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60 minutes, 2002, Director/Writer: Charles Burnett , Producer/Writer: Frank Christopher, Co-Producer/Writer/Historian: Kenneth S. Greenberg
ABOUT THE FILM
Nat Turner's slave rebellion is a watershed event in America's long and troubled history of slavery and racial conflict. Nat Turner: A Troublesome Property tells the story of that violent confrontation and of the ways that story has been continuously re-told during the years since 1831. It is a film about a critical moment in American history and of the multiple ways in which that moment has since been remembered. Nat Turner was a "troublesome property" for his master and he has remained a "troublesome property" for the historians, novelists, dramatists, artists and many others who have struggled to understand him.
To emphasize the fictive component of historical reconstruction, the film adopts an innovative structure: interspersing documentary footage and interviews with dramatizations of different versions of the story, using a new actor to represent Nat Turner in each version. As literary critic Henry Louis Gates explains in the film, "There is no Nat Turner to recover; you have to create the man and his voice." The filmmakers chronicle an extraordinary history of attempts to create and to recreate the man. Such a complex film required a unique collaboration between MacArthur Genius Award feature director Charles Burnett, acclaimed historian of slavery Kenneth S. Greenberg and award-winning documentary producer Frank Christopher.
The earliest source, The Confessions of Nat Turner, was not written by Nat Turner but was assembled out of a series of jail cell interviews by white Virginia lawyer Thomas R. Gray. The man portrayed in this first telling of the Nat Turner story clearly saw himself as a prophet, steeped in the traditions of apocalyptic Christianity. However, this first confession of Nat Turner raised the question of whether the slave rebel was an inspired and brilliant religious leader in search of freedom for his people, or a deluded fanatic leading slaves to their doom. Viewers watch this same controversy play itself out over and over again during next 170 years of our nation's history.
Historians Eugene Genovese and Herbert Aptheker discuss how the figure of Nat Turner was transformed as a metaphor whenever racial tensions flared. Religious scholar Vincent Harding and legal scholar Martha Minnow reflect on our nation's attitudes towards violence. Alvin Poussaint and Ossie Davis recall how Nat Turner became a hero in the Black community. And when William Styron published his Pulitzer Prize winning novel, The Confessions of Nat Turner - and invented a sexually charged relationship between Turner and a white teenaged girl he later killed - it unleashed one of the most bitter intellectual race battles of the 1960s. Today, Nat Turner's slave rebellion continues to raise new questions about the nature of terrorism and other forms of violent resistance to oppression.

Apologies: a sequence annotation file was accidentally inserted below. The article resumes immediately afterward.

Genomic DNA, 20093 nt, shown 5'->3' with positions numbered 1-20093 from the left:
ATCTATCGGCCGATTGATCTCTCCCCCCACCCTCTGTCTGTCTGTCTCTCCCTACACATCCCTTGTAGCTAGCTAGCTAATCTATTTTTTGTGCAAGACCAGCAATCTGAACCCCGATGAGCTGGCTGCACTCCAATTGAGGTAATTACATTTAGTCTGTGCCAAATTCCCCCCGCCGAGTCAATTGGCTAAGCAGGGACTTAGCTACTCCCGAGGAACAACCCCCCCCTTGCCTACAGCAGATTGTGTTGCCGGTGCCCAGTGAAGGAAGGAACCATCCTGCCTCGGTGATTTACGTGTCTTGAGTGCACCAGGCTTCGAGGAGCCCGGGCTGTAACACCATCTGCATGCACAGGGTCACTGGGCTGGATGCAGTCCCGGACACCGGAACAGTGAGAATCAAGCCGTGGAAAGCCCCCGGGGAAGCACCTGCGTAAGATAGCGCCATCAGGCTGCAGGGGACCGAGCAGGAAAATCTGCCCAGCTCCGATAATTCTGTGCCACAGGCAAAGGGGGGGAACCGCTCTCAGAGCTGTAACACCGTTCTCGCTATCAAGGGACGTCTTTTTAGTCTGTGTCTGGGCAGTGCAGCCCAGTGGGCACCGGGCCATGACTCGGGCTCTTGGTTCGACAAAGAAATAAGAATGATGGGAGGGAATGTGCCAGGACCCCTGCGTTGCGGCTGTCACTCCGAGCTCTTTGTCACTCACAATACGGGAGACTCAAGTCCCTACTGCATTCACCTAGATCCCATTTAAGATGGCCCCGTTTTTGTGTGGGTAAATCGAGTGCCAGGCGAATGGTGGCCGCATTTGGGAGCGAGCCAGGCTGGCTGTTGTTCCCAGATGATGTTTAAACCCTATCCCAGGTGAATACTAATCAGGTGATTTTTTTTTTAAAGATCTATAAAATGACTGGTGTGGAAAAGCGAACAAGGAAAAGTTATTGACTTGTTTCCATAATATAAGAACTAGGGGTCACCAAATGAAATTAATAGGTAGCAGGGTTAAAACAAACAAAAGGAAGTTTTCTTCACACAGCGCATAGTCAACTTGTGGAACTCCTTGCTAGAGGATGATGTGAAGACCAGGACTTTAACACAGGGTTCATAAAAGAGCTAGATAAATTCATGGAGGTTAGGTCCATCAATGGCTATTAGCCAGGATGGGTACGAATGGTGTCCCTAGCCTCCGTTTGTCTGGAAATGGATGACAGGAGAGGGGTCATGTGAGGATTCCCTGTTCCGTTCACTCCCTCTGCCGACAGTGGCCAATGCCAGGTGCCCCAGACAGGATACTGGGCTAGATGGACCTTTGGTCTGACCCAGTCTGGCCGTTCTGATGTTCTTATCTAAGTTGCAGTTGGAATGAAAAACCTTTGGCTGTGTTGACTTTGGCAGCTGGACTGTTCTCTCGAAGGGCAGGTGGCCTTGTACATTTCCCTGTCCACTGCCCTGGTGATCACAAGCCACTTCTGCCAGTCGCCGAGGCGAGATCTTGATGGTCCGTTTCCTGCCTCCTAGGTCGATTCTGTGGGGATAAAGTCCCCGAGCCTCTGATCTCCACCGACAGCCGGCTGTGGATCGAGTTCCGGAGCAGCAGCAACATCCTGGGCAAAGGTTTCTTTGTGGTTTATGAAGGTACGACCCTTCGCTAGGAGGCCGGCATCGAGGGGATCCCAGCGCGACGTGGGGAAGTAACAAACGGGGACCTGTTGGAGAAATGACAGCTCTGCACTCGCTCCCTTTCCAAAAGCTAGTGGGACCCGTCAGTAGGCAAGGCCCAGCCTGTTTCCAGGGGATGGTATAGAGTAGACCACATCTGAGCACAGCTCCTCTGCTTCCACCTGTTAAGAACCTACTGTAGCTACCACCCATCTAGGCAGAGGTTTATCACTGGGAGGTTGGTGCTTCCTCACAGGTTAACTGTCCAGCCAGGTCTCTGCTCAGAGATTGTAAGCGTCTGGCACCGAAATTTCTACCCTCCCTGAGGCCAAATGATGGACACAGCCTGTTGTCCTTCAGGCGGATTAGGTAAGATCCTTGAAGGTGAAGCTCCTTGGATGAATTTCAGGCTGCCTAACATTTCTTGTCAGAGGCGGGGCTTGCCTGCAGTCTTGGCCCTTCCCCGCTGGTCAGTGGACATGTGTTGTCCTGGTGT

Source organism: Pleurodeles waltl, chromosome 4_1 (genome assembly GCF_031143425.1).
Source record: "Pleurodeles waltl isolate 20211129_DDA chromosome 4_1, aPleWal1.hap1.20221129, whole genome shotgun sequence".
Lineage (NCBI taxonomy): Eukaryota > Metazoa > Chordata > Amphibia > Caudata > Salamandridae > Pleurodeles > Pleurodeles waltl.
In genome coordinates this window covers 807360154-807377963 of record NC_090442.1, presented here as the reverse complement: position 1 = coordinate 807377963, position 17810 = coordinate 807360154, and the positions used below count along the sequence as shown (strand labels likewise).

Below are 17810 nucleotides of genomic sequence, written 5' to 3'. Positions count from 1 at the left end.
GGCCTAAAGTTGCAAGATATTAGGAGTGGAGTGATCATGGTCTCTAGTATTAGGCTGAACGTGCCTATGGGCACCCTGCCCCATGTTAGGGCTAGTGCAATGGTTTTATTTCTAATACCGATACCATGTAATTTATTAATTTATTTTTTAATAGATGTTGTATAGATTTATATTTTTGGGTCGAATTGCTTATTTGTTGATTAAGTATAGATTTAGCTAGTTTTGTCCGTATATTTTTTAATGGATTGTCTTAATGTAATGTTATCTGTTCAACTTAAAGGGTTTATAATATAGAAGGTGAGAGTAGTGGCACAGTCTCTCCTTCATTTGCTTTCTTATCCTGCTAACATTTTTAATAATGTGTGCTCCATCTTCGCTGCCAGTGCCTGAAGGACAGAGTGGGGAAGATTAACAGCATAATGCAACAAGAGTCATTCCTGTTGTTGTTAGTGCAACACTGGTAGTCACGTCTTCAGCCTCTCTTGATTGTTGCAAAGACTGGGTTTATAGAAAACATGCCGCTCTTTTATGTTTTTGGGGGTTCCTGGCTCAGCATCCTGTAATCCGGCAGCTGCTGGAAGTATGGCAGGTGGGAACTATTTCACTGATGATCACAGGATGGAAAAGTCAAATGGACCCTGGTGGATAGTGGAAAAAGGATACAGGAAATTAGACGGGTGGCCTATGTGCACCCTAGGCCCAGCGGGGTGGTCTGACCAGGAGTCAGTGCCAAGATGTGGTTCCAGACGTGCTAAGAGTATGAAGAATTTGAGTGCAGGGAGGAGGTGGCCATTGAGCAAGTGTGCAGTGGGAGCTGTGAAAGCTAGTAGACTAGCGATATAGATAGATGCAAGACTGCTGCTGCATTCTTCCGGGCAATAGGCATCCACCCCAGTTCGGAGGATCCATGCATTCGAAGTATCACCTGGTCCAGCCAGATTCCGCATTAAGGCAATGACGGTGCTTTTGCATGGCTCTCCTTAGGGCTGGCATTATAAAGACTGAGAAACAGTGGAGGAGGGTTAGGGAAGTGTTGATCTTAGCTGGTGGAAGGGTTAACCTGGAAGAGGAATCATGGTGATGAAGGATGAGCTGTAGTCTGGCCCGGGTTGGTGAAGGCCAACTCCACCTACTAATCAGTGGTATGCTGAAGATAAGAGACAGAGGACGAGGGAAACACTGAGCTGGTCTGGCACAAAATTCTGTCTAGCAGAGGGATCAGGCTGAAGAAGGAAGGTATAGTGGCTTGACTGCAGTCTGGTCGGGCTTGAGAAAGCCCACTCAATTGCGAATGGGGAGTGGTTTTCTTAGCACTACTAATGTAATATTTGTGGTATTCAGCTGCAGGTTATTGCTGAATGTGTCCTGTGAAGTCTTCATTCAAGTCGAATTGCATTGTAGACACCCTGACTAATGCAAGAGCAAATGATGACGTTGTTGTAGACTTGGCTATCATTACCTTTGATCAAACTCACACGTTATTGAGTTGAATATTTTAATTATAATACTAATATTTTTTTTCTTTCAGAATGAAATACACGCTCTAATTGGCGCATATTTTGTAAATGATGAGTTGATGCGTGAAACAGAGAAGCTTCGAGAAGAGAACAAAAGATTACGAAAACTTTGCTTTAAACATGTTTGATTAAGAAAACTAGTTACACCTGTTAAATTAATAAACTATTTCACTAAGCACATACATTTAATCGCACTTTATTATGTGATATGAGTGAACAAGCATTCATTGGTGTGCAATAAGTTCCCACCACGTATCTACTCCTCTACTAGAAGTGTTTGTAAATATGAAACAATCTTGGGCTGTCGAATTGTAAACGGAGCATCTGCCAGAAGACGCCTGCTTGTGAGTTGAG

"This film about the historic figure Nat Turner is magnificent. It is required viewing by all who are deeply concerned about the nature of race relations in America."
Cornel West, Princeton University
"In light of current dread of terrorist assaults, Nat Turner: A Troublesome Property boldly takes on special meaning. A dramatic script, brilliant acting, and a compelling approach presents a tragic and morally ambivalent story of unfathomable horror but also a desperate cry for freedom. In its presentation of realism and myth, the film surpasses Ken Burns's historical documentaries. Throughout, commentators, both white and Black, furnish a broad range of perspectives that require us to think deeply about American racial violence and our moral and emotional reactions to it."
Bertram Wyatt-Brown, University of Florida
"Brilliant work. The myth and reality of this slave rebel are both explored in an unblinking and historically informed way. And most tellingly, this film unravels the enduring dilemma of knowing and representing this most vexing aspect of American history - revolutionary violence by slaves seeking their own freedom. Finally, the elusive Nat Turner story, and the multiple ways of representing it, has been captured in this stunning and original film."
David W. Blight, Yale University
"Both public and academic library collections, alike, will be enhanced by this film, which is highly recommended."